Rural and remote health
Achievement of the Centre's mission will only be met by undertaking work that is topical and applicable to the targeted communities. This is best achieved by engaging those communities in an appropriate forum.
The Centre has had past success with interactive research workshops. In 2003 an interactive research workshop was conducted by the CRRAH in Toowoomba. The aims of that workshop were to: provide an opportunity to identify and prioritise the research needs in the Toowoomba area; identify potential partners for grant applications in this area; and enable CRRAH members to establish networks with key stakeholders in the city and its surrounding areas (Baker, Hegney, Rogers-Clark, Fahey, Gorman, & Mitchell, 2004).
From this process 43 key research needs were identified and organised into 12 major themes:
- Health professional development and support
- Mechanisms for identifying regional/local needs
- Mental health
- Health and interaction with the environment
- Management of common conditions of which little is known
- Post acute/aged care
- Evidence-based practice
- Health workforce including volunteers
- Indigenous health
- Access to health service delivery
- Economic impact of new programs
- Outcomes impact of research partnerships.
The three year research strategy of CRRAH from 2004 to 2006 was informed by these identified themes.
In addition, there were a number of research-related outcomes from the workshop, including:
- A successful ARC linkage grant application
- Sponsorship of a CRRAH publication by an industrial partner
- A peer-reviewed publication
- Invited symposia and conference presentations
- Enrolment of two students into research higher degrees
- Research consultancies and other funding provided by key stakeholders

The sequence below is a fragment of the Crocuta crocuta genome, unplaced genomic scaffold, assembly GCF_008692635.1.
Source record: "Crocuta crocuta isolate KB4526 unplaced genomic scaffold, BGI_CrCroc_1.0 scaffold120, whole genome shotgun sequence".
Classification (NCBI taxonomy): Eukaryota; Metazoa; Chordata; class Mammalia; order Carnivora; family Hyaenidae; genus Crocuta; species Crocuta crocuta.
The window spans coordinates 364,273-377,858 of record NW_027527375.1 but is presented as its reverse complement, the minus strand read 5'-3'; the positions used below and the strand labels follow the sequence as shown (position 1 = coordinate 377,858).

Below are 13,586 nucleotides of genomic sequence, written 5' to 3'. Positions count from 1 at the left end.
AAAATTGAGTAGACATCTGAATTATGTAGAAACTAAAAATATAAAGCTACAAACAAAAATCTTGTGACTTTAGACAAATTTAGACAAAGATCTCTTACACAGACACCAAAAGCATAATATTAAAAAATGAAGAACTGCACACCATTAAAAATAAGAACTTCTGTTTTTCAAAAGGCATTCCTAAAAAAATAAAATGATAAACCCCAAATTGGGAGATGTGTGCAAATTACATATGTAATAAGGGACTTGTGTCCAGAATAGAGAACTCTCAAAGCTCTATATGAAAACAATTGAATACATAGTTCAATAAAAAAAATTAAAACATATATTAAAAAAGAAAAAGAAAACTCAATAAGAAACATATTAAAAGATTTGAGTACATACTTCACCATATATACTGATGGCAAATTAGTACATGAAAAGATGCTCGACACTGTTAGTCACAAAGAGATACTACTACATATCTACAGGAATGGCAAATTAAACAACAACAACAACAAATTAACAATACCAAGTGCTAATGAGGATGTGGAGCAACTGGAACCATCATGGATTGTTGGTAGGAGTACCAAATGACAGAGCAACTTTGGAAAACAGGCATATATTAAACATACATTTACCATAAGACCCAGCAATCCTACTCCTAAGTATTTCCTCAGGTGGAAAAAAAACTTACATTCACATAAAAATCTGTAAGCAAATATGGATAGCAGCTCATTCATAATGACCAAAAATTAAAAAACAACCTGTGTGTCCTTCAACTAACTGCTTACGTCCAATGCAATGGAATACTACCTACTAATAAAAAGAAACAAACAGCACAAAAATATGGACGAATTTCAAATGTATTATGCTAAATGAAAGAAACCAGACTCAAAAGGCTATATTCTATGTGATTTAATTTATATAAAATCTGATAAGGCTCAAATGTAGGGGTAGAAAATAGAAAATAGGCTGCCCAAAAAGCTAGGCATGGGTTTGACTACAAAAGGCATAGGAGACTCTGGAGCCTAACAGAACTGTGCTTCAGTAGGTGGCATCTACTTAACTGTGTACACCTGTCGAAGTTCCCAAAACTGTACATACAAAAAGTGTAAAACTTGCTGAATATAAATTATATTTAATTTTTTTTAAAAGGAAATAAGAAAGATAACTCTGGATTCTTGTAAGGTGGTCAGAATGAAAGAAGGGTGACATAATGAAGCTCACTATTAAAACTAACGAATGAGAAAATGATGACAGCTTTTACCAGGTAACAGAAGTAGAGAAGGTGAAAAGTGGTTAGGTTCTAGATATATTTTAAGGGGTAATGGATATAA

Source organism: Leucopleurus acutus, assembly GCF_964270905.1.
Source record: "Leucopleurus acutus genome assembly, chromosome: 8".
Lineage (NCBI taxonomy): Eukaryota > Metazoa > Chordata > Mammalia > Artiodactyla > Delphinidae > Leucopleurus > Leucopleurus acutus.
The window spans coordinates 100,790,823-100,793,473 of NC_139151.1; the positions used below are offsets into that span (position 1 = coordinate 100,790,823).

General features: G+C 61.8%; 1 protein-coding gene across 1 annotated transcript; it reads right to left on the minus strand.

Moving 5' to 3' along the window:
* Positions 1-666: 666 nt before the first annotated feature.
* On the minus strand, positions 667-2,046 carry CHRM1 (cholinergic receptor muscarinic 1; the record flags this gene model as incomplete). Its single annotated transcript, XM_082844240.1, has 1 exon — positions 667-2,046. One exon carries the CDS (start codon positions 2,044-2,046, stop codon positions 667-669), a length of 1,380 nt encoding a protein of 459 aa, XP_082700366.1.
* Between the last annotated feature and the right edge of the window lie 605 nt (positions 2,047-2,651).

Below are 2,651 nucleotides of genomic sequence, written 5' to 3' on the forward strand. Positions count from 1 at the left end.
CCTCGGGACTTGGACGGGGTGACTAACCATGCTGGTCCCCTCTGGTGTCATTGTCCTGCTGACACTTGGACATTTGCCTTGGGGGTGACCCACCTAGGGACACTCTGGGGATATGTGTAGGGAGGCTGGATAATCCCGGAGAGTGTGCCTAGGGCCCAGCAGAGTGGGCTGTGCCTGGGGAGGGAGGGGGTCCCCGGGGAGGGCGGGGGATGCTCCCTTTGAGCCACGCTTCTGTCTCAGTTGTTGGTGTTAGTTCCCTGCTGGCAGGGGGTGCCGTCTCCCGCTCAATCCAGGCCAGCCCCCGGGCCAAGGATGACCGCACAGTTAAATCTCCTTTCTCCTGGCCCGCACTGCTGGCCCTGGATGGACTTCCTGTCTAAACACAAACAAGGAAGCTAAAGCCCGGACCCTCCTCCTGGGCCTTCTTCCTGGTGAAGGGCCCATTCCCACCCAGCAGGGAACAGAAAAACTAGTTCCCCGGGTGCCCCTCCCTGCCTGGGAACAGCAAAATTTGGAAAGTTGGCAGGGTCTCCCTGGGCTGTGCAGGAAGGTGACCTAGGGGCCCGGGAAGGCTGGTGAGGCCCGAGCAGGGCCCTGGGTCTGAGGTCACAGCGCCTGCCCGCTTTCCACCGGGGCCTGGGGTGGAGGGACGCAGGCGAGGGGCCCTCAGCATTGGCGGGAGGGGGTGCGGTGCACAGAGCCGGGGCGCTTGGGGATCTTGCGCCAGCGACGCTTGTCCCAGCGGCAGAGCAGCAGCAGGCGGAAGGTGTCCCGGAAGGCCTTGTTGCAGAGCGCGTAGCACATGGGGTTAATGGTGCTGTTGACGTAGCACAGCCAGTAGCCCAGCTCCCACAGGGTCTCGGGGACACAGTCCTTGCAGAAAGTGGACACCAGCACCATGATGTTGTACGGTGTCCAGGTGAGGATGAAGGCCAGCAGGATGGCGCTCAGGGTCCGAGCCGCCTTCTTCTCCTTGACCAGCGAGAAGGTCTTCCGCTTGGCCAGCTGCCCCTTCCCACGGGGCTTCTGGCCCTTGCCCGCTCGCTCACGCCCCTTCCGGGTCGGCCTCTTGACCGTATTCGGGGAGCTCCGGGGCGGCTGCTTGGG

- The overall strengthening of ties with key stakeholders attending the workshop.
Most importantly CRRAH became recognised as an approachable research leader in the district. There were many follow-up contacts from both workshop participants and people referred to us by workshop participants. This has helped make CRRAH the first port of call for people contemplating research in the district and has assisted in the growth of the Centre.
Additionally, one of the aims of the CRRAH is to expand its sphere beyond the local region and establish networks in other regions of rural and remote Queensland. CRRAH has already developed ties with some key stakeholders in many of the identified communities. Such ties will greatly enhance the likelihood that CRRAH will be able to effectively and efficiently conduct its core activities, enhance the USQ philosophy and commitment to regional development and increase the amount of research income to USQ through these activities.
An additional benefit to hosting workshops is to increase the effective size of the University research workforce by tapping into the existing pool of highly educated health providers in the rural and remote areas of Queensland. Potential researchers may be identified through the workshop program and support given to develop their research skills.
From previous experience, we have found the best way to engage potential health researchers is through going to them, making ourselves available, listening to their interests and priorities, providing the encouragement and expert advice they need in developing study designs and funding applications, and giving them the support and confidence they need to pursue research. With appropriate support, many will choose to pursue their research interest as higher degree students.